“I’d never seen Coach Kelly cry up until that point,” he said. “When you see a man cry like that, that means he cares about that program, he cares about his players. And I care just as much about him as he cares about me.” Read more »

Senior Bowl Diary: The Weigh-In

MOBILE, Ala. – When the prospect hears his name called, he makes the slow walk from behind the curtain to the middle of the stage.

There stands a black backdrop with a Senior Bowl official waiting. The prospect is dressed in nothing but black Under Armour spandex shorts. He faces a room of hundreds in attendance – scouts, GMs, coaches, personnel people, media, etc. The official makes sure the prospect stands up straight, but doesn’t tilt his head up.

“6-0-0-5,” he announces.

Measurements are taken to the eighth-of-an-inch. This particular prospect is 6-0 5/8. Read more »

Eagles Wake-Up Call: Cosell On Barkley, Wolff

Greg Cosell of NFL Films recently joined Doug Farrar’s Shutdown Corner podcast to review the drafts of all four NFC East teams.

Click here to listen to the podcast on iTunes. Eagles talk starts around the 35:25 mark.

Cosell talked about several of the Eagles’ rookies, including fourth-round pick Matt Barkley. During the pre-draft process, he questioned Barkley’s arm strength, but Cosell identified another issue with the Eagles’ rookie.

“A bigger concern I had with Barkley when I watched him on film… I did not think he had really quick feet,” Cosell said. “And that bothered me almost as much, if not more, than the fact that he doesn’t have a great arm. Everybody knows that. But I didn’t think he had really quick feet. And I think that that’s a hindrance because I think in this league, especially if you don’t have a big arm, you need to have explosive lower body movement, and I didn’t see that with Matt Barkley.”

Farrar also asked Cosell what his friend Ron Jaworski thought of Barkley.

“He didn’t think that highly of him,” Cosell said. “It’s the arm strength issue.”

Chip Kelly has said he’s not asking his quarterbacks to knock over milk cartons at the county fair. But Cosell pointed out arm strength isn’t as important in college as it is in the NFL, suggesting that’s something Kelly might have to learn on the job.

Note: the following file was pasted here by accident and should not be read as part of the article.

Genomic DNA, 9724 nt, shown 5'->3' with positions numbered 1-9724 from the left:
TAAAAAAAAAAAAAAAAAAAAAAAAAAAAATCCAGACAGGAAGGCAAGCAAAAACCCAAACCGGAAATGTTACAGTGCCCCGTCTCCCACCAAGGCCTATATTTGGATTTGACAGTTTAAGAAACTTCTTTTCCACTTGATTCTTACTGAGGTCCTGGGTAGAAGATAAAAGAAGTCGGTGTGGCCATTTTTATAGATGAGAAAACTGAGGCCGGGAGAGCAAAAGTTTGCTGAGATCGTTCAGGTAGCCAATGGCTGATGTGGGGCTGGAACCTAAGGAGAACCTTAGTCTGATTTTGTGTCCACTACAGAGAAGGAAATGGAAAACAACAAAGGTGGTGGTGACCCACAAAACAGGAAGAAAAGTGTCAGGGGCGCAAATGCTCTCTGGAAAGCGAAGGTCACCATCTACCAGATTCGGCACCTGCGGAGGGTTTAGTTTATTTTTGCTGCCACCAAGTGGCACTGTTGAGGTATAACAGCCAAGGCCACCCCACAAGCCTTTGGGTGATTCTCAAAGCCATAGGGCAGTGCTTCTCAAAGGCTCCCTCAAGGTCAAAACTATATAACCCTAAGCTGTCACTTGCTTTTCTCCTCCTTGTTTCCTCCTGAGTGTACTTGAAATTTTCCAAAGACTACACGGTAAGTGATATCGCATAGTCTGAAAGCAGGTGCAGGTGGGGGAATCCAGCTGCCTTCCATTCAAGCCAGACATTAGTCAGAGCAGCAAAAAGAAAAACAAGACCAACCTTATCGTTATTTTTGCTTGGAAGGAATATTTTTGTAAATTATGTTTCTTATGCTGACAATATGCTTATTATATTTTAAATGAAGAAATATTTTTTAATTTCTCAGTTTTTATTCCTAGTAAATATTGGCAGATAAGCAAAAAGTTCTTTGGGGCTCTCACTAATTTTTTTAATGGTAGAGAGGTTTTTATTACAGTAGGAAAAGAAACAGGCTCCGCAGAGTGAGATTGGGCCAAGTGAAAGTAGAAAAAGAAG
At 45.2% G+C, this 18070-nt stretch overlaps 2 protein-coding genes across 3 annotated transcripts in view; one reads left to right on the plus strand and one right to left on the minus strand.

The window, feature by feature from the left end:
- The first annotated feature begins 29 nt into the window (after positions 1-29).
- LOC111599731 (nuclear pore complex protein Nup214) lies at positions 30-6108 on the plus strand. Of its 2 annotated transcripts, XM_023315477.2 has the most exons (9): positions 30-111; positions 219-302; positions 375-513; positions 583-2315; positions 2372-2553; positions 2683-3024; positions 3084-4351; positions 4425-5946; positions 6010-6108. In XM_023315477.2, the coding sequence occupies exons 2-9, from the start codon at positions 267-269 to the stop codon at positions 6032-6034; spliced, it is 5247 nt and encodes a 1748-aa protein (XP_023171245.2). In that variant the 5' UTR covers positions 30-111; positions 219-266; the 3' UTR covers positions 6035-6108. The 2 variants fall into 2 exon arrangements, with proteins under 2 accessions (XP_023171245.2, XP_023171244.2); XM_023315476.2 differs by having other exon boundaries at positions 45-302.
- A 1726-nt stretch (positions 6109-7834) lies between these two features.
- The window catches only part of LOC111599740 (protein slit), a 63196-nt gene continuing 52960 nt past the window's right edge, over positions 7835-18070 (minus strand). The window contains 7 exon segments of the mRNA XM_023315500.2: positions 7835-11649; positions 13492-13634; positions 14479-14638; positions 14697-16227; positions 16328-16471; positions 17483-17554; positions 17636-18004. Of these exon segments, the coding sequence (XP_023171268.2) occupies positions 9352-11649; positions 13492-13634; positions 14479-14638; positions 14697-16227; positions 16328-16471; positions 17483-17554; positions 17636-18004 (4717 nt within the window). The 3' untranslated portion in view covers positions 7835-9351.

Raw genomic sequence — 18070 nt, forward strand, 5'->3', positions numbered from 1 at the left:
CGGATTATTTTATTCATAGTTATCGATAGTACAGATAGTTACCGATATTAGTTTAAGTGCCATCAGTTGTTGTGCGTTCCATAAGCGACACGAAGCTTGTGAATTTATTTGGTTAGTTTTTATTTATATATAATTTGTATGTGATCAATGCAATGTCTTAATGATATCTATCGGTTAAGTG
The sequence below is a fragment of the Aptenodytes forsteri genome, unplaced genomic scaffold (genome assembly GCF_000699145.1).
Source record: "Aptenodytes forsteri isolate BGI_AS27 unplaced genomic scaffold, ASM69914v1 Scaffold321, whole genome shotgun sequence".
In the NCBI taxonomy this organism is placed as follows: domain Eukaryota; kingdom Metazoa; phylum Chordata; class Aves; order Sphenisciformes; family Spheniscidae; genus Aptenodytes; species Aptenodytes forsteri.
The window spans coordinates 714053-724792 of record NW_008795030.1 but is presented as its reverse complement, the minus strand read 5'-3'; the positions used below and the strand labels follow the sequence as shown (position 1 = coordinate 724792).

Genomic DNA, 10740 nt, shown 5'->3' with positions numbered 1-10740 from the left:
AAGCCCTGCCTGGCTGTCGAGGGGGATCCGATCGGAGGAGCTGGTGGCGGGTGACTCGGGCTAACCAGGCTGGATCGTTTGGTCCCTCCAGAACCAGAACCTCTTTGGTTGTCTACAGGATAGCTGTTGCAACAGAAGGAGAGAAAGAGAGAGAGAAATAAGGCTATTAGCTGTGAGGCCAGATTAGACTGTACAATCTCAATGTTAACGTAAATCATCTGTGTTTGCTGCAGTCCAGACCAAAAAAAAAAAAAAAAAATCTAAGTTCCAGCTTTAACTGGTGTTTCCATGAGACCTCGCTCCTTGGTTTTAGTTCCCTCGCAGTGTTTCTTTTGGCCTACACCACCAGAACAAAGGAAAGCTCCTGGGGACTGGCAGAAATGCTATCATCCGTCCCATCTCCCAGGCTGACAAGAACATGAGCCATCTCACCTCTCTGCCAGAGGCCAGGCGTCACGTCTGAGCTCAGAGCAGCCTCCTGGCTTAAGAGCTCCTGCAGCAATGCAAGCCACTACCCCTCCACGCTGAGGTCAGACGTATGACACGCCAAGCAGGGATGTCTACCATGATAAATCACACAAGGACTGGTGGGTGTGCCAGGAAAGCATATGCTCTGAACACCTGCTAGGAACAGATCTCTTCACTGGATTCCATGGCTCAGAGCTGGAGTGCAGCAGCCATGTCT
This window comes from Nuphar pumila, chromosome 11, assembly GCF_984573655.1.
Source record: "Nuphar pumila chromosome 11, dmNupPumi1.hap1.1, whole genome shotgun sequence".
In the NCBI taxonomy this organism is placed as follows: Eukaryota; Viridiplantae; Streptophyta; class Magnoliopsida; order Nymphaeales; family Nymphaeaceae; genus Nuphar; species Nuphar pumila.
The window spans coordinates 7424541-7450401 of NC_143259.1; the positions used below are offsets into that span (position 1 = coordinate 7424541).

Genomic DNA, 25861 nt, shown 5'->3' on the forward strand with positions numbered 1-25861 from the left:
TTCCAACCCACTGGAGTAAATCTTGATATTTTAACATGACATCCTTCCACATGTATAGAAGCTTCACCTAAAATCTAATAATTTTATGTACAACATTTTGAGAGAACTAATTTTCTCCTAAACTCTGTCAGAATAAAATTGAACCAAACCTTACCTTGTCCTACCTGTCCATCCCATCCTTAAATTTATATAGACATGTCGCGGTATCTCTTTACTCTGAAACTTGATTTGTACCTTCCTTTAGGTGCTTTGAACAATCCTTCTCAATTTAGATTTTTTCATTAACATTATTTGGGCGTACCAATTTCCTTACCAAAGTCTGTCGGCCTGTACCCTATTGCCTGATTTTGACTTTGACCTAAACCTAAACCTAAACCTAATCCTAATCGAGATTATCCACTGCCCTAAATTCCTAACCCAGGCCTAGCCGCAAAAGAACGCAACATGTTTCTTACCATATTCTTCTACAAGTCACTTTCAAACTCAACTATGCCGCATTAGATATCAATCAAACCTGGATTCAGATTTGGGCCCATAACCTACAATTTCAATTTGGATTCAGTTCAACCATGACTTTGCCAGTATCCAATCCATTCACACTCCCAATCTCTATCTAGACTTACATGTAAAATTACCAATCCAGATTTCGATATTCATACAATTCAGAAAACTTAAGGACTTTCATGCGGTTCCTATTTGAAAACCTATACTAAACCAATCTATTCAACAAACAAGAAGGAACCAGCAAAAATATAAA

On the other side of the ball, Cosell said he really liked fifth-round pick Earl Wolff.

“I think this kid is a really intriguing player,” he said. “They used him near the line of scrimmage, they used him deep. I thought that he showed very good build-up speed in pursuit. I thought that he was a smart, aware player. I really, really liked this kid.

“I think this kid is a classic case of someone who by his second year will be an NFL starter, will be a good player, and he’ll play for years as a starter in the NFL as a safety.”

If Cosell is right with his assessment, Wolff might have a chance to earn serious playing time as a rookie.

WHAT YOU MISSED

Matt Barkley thinks he’s very much in the mix to be the starter.

Nick Foles too. “I’m not here to be a backup,” said the second-year quarterback.

General manager Howie Roseman explained that Michael Vick has known all along there would be a QB competition.

My 90-man, five-tiered analysis of the Eagles’ roster going into camp.

T-Mac has all your training camp details.

WHAT THEY’RE SAYING

In case you missed it over the weekend, great column by the Daily News’ Rich Hofmann on how Eagles training camp has evolved over the years:

The summer highlight was a trip to suburban Detroit, where the Eagles scrimmaged with the Lions for a few days before the first exhibition game. To say that Ryan was a boorish guest was to insult boors. He complained about the accommodations, and the towels, and his players started brawls with the Lions in practice. For his final act, Ryan never showed the Lions his 46 defense in practice, but then unfurled it in the game, along with a bunch of blitzes that just wrecked what was supposed to be a gentlemanly, vanilla preseason opener.

Derrick Gunn of Comcast SportsNet thinks Vick will end up winning the job:

I believe Vick will open the season under center, but because of either poor play or injury, he will be replaced with Foles by the halfway point of the season. And Foles could be on a short leash with Barkley in his shadow.

COMING UP

Rookies and select veterans practice this afternoon at 2:25. We’ll hear from Vick and Kelly.

Follow Sheil Kapadia on Twitter and e-mail him at skapadia@phillymag.com.
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Scout: Lane Johnson ‘Not Ready For Prime Time’

Not everyone is sold on Eagles first-round pick Lane Johnson.

In an NFL.com piece, Albert Breer writes that some around the league have their doubts about the Oklahoma offensive tackle:

While most evaluators see Johnson as a good system fit for Philadelphia Eagles coach Chip Kelly — because Kelly needs linemen who are in shape and can run — one scout working the Big 12 said Johnson is “not ready for prime time,” an opinion that is shared in some corners of the NFL. Proof comes in the form of the two teams drafting in the top dozen who shied away from Johnson after sniffing around the left-tackle market. The San Diego Chargers, for one, simply didn’t see it, considering Johnson too much of a projection to trade up for. The Miami Dolphins, on the other hand, did deal up with Johnson still on the board — and then simply went in another direction.